Africana Studies B.A.
The Africana Studies Program at Rhode Island College is one of the oldest Black Studies programs in the New England area. We offer a myriad of cross-cultural courses that focus on sociological, historical, political, literary, religious and artistic themes. These courses give you both a historical and contemporary understanding of the experiences, traditions and dynamics of people of African descent throughout the world. By extension, it prompts you to rethink not only what you know about people of African descent, but all of humankind. Africana studies provides an ideal foundation for students who aspire to careers in academia, education, law, public policy and social work.
Upon completion of this program, students will be able to:
- Recall historical chronology that gave rise to the field of Africana studies.
- Identify the important contributors to the field, and explain the relevance of the field for both the academy and society.
- Recite major events, dates and persons in the chronology of the global Black experience.
- Demonstrate familiarity with the history and impact of resistance against racism, colonialism, enslavement, poverty and injustice.
- Discuss sociological and psychological theories with reference to global Black experiences.
- Cite the principle contributions of major literary, musical and artistic figures in the Black experience.
- Show how the experiences of Black people have been an integral part of American and world history.
- Demonstrate college-level skills in reading, writing, speaking, listening, researching and reasoning.
In short, Africana studies students should be able to negotiate the transdisciplinary relationship among the anthropological, historical, psychological, religious, sociological, aesthetic/literary, linguistic, economic, political, medical, scientific and technological areas of black life.
Writing in the Discipline
1. Why or in what ways is writing important to your discipline/field/profession?
Writing is central to the field of Africana studies. Through writing, students learn to interpret and employ complex ideas and theories; apply and produce critical, analytical and creative thinking; communicate knowledge that they generate through research; integrate multidisciplinary knowledge; and develop an Africana-centered approach to knowledge production.
2. Which courses are designated as satisfying the Writing in the Discipline (WID) requirement by your department? Why these courses?
Africana studies has designated AFRI 461: Senior Seminar in Africana Studies to satisfy the WID requirement.
AFRI 461 is the capstone course in Africana studies and is required of all majors and minors. Africana studies is a multidisciplinary and interdisciplinary field of study and it is in the senior seminar that students integrate their learning across disciplines. Writing in this course requires students to demonstrate their mastery of theory, research and interpretation.
While AFRI 461 has been chosen to satisfy the WID requirement all courses in Africana Studies prioritize writing by assigning, teaching and evaluating writing through a variety of writing genres.
3. What forms or genres of writing will students learn and practice in your department’s WID courses? Why these genres?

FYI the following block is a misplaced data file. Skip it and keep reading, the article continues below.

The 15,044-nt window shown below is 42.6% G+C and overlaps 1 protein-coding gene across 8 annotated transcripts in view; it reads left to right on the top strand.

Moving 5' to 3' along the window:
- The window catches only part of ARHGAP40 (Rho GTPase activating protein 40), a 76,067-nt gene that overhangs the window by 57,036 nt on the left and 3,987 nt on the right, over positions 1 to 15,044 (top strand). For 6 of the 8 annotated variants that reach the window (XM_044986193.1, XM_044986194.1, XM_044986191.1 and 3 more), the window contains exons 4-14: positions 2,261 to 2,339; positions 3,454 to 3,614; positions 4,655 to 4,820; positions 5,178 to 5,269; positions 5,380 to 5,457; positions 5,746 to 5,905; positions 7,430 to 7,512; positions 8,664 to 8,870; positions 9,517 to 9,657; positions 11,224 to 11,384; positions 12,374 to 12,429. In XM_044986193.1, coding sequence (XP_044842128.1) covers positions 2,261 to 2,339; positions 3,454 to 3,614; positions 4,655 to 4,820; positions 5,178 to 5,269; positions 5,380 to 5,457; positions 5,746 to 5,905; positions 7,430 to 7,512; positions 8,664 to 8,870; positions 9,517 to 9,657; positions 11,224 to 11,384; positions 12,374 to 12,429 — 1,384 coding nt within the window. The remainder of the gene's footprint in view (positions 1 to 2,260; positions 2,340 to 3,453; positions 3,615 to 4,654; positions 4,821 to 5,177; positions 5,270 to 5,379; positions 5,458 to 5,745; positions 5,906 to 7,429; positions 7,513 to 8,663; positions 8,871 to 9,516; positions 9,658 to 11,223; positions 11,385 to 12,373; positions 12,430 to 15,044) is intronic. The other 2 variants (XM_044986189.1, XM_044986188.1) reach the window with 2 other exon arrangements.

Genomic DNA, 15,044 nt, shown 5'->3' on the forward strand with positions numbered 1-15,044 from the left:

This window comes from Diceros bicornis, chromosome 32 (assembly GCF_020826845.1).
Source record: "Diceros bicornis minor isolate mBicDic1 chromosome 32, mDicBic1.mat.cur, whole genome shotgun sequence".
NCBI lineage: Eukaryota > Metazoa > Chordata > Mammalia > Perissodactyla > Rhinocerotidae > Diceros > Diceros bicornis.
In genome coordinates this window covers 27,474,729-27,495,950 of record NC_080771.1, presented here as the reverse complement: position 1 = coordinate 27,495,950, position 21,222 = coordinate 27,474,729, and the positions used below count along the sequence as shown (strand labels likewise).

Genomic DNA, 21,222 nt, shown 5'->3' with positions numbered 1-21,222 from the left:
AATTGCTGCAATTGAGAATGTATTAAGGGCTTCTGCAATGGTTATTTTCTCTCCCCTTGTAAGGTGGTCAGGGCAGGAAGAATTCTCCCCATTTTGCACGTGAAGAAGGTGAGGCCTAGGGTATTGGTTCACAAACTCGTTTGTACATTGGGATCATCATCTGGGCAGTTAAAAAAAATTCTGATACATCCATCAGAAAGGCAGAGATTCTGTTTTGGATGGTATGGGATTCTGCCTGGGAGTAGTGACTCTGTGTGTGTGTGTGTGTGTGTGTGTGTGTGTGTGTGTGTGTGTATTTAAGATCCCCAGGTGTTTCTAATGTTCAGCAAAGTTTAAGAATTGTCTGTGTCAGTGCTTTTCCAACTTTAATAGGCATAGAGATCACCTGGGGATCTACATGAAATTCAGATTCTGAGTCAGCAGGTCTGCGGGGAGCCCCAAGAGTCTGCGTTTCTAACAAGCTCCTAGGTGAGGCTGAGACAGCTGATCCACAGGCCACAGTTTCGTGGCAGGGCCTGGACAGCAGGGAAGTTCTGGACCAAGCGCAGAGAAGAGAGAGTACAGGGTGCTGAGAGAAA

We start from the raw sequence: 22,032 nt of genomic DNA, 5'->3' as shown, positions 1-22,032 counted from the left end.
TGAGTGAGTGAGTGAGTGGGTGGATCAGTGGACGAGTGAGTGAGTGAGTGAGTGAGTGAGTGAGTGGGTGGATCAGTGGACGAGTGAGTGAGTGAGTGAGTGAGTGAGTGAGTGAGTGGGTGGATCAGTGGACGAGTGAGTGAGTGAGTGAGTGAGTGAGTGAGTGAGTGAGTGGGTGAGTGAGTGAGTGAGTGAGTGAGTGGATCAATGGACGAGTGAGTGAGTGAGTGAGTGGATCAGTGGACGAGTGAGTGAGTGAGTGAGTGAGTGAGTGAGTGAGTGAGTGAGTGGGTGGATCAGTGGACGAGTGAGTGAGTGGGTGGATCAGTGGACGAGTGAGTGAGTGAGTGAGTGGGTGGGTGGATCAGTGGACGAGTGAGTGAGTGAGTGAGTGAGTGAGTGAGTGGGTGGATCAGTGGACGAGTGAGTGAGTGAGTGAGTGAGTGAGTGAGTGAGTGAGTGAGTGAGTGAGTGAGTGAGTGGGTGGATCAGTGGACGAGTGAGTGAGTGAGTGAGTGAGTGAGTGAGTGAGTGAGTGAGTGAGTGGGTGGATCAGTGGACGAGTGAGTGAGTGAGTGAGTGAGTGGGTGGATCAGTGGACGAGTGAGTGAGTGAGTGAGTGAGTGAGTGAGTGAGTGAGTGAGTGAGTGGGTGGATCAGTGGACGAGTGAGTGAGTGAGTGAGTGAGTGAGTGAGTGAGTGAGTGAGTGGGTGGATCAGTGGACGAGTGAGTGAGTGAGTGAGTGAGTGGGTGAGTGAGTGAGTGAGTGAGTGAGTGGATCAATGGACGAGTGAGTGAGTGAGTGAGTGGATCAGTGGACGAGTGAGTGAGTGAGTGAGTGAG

AFRI 461 requires students to write across a range of genres. Students are asked to write short response papers that are critical interpretations of texts assigned in the course. This writing requires a close reading of texts and is reflective, analytic and evaluative.
Longer papers focus on writing that necessitates interaction between and integration of several, often multidisciplinary, texts. These papers ask students to practice critical writing skills by formulating a thesis, developing an argument for the thesis, using evidence to support the argument and critically analyzing interpretations and conclusions.
Finally, students undertake a substantive research project that requires them to do research-oriented writing, including a detailed research proposal (research questions, data and methods, literature review), annotated bibliography and research paper. This is a scaffolded assignment with opportunities for revision and incorporation of feedback from peer-review and the instructor.
4. What kinds of teaching practices will students encounter in your department’s WID courses?
In AFRI 461, students are provided with detailed guidelines for each writing assignment. They frequently get comprehensive feedback from the instructor through comments on papers and individual conferences. Peer reviews also provide another layer of feedback. Writing is defined as an iterative process and students are encouraged to revise drafts of writing assignments.
Additionally, the instructor works with the Writing Center to do in-class tutorials on different aspects of the writing process for the research project. These range from choosing a topic and writing an argument to using citation styles consistently and accurately.
5. When they’ve satisfied your department’s WID requirement, what should students know and be able to do with writing?
Students should have an appreciation of the power of writing as a critical component of knowledge production and knowledge communication. They should have developed an understanding of how writing can influence thinking and action.
Writing demands that we work at it constantly and purposively and develop self-knowledge. Having completed AFRI 461, students should have an increased awareness of the kind of writer they are and of their writing process.
Minor in Africana Studies
Declaring a minor allows you to explore other areas of interest and make interdisciplinary connections. Minor areas at RIC complement and reinforce all major areas of study. By declaring a minor, you can set yourself apart as a candidate for job, internship and volunteer opportunities. Click below for information on the minor in Africana studies.